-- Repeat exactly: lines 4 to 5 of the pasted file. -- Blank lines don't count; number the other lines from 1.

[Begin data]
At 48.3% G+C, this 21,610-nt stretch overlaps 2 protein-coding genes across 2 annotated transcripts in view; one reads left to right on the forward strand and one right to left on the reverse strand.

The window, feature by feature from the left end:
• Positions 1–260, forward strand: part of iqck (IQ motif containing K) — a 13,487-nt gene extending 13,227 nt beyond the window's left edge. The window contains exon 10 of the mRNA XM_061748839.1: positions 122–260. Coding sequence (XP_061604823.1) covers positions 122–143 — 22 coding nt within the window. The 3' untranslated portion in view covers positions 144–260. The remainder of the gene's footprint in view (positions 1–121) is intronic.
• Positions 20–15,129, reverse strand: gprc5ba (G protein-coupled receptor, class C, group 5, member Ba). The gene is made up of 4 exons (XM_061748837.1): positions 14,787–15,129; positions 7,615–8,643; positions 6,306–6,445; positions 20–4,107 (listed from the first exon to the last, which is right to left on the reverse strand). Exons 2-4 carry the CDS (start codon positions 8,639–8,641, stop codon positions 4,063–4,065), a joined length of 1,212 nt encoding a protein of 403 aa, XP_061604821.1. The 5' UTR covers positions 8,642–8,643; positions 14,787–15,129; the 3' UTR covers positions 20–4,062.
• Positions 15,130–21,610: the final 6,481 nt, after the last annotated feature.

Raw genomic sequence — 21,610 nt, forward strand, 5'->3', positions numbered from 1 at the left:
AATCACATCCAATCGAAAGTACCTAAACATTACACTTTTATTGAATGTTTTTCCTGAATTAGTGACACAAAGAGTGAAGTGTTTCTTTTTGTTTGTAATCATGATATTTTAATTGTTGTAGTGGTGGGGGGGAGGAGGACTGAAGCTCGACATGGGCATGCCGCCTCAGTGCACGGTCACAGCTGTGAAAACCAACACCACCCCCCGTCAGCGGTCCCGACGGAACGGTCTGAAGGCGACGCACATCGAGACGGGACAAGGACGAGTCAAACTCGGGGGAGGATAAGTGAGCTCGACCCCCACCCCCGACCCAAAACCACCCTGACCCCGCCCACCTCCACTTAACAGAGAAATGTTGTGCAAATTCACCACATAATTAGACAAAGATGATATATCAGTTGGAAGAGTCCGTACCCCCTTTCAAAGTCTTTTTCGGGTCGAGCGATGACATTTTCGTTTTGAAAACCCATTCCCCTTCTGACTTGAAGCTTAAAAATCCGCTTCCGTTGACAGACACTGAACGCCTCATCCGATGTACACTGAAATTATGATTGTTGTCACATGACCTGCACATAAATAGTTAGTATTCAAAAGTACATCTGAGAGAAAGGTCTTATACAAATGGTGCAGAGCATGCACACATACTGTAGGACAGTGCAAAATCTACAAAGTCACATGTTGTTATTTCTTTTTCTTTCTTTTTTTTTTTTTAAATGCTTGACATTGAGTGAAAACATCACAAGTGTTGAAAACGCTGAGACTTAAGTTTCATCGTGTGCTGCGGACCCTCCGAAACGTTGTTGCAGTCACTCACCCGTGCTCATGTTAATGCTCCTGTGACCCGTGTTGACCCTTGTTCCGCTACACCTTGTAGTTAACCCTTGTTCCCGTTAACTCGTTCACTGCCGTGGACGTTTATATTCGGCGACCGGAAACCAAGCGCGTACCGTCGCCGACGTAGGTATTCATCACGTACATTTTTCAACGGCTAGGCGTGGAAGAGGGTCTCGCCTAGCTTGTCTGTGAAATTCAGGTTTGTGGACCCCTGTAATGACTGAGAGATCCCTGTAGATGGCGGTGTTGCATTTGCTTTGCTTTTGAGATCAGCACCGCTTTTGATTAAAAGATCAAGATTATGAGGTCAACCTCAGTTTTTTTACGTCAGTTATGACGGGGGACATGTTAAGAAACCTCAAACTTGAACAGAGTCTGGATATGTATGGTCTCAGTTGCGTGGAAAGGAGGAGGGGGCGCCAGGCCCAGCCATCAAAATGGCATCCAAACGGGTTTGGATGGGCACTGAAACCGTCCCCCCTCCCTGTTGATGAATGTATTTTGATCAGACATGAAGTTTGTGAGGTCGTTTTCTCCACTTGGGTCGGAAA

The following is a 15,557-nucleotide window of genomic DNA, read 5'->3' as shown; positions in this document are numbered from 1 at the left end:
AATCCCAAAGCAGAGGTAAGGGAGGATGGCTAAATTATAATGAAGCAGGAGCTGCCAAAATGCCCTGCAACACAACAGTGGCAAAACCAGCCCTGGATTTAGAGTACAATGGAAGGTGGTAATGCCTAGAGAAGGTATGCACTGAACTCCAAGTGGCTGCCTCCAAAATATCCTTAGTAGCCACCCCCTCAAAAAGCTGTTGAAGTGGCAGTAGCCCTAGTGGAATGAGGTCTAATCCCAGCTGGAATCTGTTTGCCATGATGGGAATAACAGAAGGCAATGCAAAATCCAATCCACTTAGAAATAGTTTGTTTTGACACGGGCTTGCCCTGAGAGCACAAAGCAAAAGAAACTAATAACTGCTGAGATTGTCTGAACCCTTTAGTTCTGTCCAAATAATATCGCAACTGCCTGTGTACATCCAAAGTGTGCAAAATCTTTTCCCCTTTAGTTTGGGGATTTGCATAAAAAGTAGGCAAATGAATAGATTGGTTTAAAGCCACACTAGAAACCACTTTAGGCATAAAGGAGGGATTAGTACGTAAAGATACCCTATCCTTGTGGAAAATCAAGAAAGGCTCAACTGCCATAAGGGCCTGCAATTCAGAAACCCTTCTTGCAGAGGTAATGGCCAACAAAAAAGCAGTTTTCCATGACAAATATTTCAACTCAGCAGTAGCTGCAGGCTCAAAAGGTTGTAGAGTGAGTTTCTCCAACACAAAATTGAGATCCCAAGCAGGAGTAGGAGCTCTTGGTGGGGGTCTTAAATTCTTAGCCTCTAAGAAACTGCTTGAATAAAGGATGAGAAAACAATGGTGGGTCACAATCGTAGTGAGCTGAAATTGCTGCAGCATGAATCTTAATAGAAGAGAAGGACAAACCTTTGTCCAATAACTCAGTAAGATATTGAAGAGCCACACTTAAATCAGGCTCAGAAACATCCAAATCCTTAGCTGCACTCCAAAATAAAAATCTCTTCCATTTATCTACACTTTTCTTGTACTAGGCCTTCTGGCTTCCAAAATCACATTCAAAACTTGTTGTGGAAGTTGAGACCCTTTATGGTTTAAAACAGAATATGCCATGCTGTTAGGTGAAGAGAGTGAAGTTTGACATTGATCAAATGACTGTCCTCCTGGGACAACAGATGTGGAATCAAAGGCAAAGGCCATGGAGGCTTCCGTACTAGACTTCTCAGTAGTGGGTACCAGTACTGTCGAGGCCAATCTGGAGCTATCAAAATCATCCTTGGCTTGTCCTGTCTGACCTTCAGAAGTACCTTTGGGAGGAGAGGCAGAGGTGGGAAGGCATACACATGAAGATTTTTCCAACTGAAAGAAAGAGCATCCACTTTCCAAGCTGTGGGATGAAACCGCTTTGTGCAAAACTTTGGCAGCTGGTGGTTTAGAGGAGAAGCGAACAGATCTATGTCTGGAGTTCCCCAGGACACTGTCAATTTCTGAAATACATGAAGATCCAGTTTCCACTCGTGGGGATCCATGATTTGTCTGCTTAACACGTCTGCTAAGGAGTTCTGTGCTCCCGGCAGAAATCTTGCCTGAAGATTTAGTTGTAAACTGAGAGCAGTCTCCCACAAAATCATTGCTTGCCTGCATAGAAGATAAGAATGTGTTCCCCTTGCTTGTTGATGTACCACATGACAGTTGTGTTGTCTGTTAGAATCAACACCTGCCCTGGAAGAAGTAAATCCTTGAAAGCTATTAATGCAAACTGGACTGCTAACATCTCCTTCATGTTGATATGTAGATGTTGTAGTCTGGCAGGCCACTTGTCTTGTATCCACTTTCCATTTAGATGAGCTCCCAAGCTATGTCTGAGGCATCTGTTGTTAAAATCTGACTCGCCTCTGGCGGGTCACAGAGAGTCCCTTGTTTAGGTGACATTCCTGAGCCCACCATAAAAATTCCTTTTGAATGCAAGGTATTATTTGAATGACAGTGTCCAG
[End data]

• Positions 20–15,129, reverse strand: gprc5ba (G protein-coupled receptor, class C, group 5, member Ba). The gene is made up of 4 exons (XM_061748837.1): positions 14,787–15,129; positions 7,615–8,643; positions 6,306–6,445; positions 20–4,107 (listed from the first exon to the last, which is right to left on the reverse strand). Exons 2-4 carry the CDS (start codon positions 8,639–8,641, stop codon positions 4,063–4,065), a joined length of 1,212 nt encoding a protein of 403 aa, XP_061604821.1. The 5' UTR covers positions 8,642–8,643; positions 14,787–15,129; the 3' UTR covers positions 20–4,062.
• Positions 15,130–21,610: the final 6,481 nt, after the last annotated feature.